David, Saul, and Sin by Zev Farber


If you think about the difference between David and Saul, if you look at the sins that Saul commits and the sins that David commits, you at first think that David had a much rougher time.  Saul, so he sacrificed early without Samuel showing up or he missed the King of the Amalek.  David has an adulterous affair with a woman and then murders her husband!  So you think that that’s a lot worse!  So what is it about David that makes him the chosen one and Saul not?

And I think that that’s really a lesson that we can have nowadays.  When Saul is approached by Samuel to say that God is upset with him, Saul once, twice, and almost three times denies that he did anything wrong.  He keeps saying, “Well, I basically did what God asked.”  And I think that Samuel’s mentioning to him what he did was Saul’s one chance of repenting and getting out of it.  David on the other hand when he’s confronted by Nathan the prophet and confronted with his sin publically in a very embarrassing way, his only response is “I have sinned.”

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I think that is a major lesson.  If you look at scandal after scandal for at least the past 30 years and maybe more, you always wonder what was worse: the sin? or the cover-up? And to some extent I think what the Bible pushes is: people sin,  even great people sin.  But the worse thing is once you’re confronted with the sin and you know you’ve done it, everyone knows you’ve done it, to try to hide it. 

You often do things that are much worse. If you think about it, David only murdered Bathsheba’s husband when he realized that he couldn’t pin the pregnancy on him because he wouldn’t go back.  It was the cover-up that led him to murder.  So I think if you think about the political situation the last 30 or 40 years, you see the cover-up is always worse.  So I think that’s a major lesson we can get.  You can be forgiven for a sin, but you cannot be forgiven for hiding it.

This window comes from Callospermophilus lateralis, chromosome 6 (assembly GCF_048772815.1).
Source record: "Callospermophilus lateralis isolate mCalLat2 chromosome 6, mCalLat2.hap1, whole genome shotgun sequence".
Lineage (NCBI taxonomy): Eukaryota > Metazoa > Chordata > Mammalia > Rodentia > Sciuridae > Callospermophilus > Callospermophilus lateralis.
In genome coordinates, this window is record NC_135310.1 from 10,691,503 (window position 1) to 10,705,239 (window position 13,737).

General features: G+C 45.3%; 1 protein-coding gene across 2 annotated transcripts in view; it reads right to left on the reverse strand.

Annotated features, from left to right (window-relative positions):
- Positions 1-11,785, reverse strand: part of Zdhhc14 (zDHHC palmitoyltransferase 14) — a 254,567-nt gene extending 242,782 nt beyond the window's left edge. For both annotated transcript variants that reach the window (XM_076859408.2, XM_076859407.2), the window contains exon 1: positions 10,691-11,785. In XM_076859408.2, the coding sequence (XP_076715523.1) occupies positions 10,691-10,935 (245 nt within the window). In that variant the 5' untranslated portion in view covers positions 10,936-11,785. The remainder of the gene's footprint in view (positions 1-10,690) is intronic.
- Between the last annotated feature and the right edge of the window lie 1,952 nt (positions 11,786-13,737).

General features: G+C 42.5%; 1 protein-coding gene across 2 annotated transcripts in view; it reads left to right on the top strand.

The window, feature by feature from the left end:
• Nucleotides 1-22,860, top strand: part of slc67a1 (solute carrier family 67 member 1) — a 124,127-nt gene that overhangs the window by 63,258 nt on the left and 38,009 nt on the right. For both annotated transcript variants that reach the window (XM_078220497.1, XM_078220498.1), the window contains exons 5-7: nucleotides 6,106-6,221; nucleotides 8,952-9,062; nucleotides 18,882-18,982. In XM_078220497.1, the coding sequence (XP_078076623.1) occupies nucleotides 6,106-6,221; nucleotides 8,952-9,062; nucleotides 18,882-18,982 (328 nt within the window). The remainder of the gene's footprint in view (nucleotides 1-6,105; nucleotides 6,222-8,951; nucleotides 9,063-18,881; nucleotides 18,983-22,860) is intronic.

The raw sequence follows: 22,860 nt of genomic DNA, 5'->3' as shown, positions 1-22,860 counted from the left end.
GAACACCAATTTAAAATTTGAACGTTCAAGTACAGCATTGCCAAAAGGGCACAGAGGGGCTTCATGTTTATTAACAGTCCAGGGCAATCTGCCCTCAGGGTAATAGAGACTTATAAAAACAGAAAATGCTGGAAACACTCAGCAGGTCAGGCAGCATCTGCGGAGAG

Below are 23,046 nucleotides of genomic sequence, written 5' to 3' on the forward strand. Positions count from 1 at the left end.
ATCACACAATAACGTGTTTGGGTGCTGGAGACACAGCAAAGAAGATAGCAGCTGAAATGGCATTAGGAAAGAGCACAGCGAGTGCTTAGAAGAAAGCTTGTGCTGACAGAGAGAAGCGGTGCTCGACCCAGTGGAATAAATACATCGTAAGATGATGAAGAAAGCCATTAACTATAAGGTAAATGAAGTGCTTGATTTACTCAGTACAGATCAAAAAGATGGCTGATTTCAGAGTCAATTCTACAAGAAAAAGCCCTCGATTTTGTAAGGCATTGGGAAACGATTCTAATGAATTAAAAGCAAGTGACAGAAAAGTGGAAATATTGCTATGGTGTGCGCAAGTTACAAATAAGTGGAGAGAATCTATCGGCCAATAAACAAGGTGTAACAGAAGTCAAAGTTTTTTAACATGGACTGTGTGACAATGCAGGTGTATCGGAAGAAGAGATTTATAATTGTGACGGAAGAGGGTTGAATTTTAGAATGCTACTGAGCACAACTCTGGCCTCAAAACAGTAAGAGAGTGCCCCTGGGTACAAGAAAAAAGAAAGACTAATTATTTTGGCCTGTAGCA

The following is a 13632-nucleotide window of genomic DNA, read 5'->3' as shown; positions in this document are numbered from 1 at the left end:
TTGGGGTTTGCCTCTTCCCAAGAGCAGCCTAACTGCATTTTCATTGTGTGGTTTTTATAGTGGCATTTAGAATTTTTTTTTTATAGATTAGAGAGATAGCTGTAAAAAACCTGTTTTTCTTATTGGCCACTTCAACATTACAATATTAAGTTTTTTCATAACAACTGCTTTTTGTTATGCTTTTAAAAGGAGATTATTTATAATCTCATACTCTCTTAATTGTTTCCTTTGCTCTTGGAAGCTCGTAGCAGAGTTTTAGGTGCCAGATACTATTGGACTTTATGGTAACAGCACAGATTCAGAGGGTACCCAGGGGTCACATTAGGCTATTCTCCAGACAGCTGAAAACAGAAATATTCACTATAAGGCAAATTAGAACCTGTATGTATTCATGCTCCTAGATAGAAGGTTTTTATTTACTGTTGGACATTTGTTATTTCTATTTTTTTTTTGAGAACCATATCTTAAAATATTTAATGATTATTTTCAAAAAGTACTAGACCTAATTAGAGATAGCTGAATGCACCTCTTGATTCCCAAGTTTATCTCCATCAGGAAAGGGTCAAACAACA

Zev Farber
Editor, TheTorah.com

Zev Farber is the editor of TheTorah.com, a website of Project TABS, and a research fellow at the Shalom Hartman Institute’s Kogod Center. He holds a PhD from Emory University in Jewish Religious Cultures (Hebrew Bible focus) and an MA from Hebrew University in Jewish History (biblical period). He also holds rabbinic ordination (yoreh yoreh) and advanced ordination (yadin yadin) from Yeshivat Chovevei Torah (YCT) Rabbinical School. He is coeditor (with Jacob L. Wright) of Archaeology and History of Eighth-Century Judah (SBL Press, 2018) and the author of Images of Joshua in the Bible and Their Reception (de Gruyter, 2016).

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